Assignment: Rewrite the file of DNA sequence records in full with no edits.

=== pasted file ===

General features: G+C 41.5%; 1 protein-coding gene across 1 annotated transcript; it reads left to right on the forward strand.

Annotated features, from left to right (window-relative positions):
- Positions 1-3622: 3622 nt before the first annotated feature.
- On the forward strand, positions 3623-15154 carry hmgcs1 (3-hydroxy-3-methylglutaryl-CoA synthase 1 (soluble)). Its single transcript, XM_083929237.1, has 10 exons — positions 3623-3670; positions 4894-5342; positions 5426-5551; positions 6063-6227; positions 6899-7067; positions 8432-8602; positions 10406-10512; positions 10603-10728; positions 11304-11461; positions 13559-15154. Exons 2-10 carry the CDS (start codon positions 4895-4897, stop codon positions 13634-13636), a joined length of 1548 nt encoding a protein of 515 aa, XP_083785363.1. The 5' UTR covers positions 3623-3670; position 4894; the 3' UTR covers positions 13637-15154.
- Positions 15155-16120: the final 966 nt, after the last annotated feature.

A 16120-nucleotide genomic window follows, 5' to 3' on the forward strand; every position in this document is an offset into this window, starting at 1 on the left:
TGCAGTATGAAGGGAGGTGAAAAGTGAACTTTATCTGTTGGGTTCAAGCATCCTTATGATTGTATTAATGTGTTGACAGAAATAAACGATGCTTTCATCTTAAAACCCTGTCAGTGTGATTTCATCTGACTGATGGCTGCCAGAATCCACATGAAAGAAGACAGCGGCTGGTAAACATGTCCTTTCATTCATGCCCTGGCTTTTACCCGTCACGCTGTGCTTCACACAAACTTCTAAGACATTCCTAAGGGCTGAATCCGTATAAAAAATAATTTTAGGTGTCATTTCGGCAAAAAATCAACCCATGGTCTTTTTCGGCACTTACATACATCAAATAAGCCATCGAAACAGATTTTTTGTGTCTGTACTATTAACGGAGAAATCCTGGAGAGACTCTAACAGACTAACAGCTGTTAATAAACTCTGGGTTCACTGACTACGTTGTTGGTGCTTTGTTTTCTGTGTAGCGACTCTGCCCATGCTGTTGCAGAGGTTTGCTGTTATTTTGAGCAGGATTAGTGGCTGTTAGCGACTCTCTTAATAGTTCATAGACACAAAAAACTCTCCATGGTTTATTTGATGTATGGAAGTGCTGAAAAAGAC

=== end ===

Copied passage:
General features: G+C 41.5%; 1 protein-coding gene across 1 annotated transcript; it reads left to right on the forward strand.

Annotated features, from left to right (window-relative positions):
- Positions 1-3622: 3622 nt before the first annotated feature.
- On the forward strand, positions 3623-15154 carry hmgcs1 (3-hydroxy-3-methylglutaryl-CoA synthase 1 (soluble)). Its single transcript, XM_083929237.1, has 10 exons — positions 3623-3670; positions 4894-5342; positions 5426-5551; positions 6063-6227; positions 6899-7067; positions 8432-8602; positions 10406-10512; positions 10603-10728; positions 11304-11461; positions 13559-15154. Exons 2-10 carry the CDS (start codon positions 4895-4897, stop codon positions 13634-13636), a joined length of 1548 nt encoding a protein of 515 aa, XP_083785363.1. The 5' UTR covers positions 3623-3670; position 4894; the 3' UTR covers positions 13637-15154.
- Positions 15155-16120: the final 966 nt, after the last annotated feature.

A 16120-nucleotide genomic window follows, 5' to 3' on the forward strand; every position in this document is an offset into this window, starting at 1 on the left:
TGCAGTATGAAGGGAGGTGAAAAGTGAACTTTATCTGTTGGGTTCAAGCATCCTTATGATTGTATTAATGTGTTGACAGAAATAAACGATGCTTTCATCTTAAAACCCTGTCAGTGTGATTTCATCTGACTGATGGCTGCCAGAATCCACATGAAAGAAGACAGCGGCTGGTAAACATGTCCTTTCATTCATGCCCTGGCTTTTACCCGTCACGCTGTGCTTCACACAAACTTCTAAGACATTCCTAAGGGCTGAATCCGTATAAAAAATAATTTTAGGTGTCATTTCGGCAAAAAATCAACCCATGGTCTTTTTCGGCACTTACATACATCAAATAAGCCATCGAAACAGATTTTTTGTGTCTGTACTATTAACGGAGAAATCCTGGAGAGACTCTAACAGACTAACAGCTGTTAATAAACTCTGGGTTCACTGACTACGTTGTTGGTGCTTTGTTTTCTGTGTAGCGACTCTGCCCATGCTGTTGCAGAGGTTTGCTGTTATTTTGAGCAGGATTAGTGGCTGTTAGCGACTCTCTTAATAGTTCATAGACACAAAAAACTCTCCATGGTTTATTTGATGTATGGAAGTGCTGAAAAAGAC